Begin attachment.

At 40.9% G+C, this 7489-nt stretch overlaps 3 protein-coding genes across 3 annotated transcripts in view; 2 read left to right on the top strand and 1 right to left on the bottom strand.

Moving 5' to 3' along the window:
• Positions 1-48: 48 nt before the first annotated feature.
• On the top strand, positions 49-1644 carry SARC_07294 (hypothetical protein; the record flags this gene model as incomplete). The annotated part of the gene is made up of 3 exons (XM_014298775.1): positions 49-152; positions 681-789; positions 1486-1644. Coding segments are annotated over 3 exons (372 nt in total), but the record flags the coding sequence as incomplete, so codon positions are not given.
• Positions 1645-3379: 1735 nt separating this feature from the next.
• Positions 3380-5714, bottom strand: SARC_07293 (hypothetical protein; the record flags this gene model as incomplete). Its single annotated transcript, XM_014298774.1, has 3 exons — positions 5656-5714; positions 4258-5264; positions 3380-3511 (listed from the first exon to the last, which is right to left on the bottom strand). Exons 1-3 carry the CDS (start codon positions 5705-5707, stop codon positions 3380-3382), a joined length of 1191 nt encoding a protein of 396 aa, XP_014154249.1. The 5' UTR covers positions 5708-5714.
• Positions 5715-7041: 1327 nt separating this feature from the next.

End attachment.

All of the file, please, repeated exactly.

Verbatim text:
At 40.9% G+C, this 7489-nt stretch overlaps 3 protein-coding genes across 3 annotated transcripts in view; 2 read left to right on the top strand and 1 right to left on the bottom strand.

Moving 5' to 3' along the window:
• Positions 1-48: 48 nt before the first annotated feature.
• On the top strand, positions 49-1644 carry SARC_07294 (hypothetical protein; the record flags this gene model as incomplete). The annotated part of the gene is made up of 3 exons (XM_014298775.1): positions 49-152; positions 681-789; positions 1486-1644. Coding segments are annotated over 3 exons (372 nt in total), but the record flags the coding sequence as incomplete, so codon positions are not given.
• Positions 1645-3379: 1735 nt separating this feature from the next.
• Positions 3380-5714, bottom strand: SARC_07293 (hypothetical protein; the record flags this gene model as incomplete). Its single annotated transcript, XM_014298774.1, has 3 exons — positions 5656-5714; positions 4258-5264; positions 3380-3511 (listed from the first exon to the last, which is right to left on the bottom strand). Exons 1-3 carry the CDS (start codon positions 5705-5707, stop codon positions 3380-3382), a joined length of 1191 nt encoding a protein of 396 aa, XP_014154249.1. The 5' UTR covers positions 5708-5714.
• Positions 5715-7041: 1327 nt separating this feature from the next.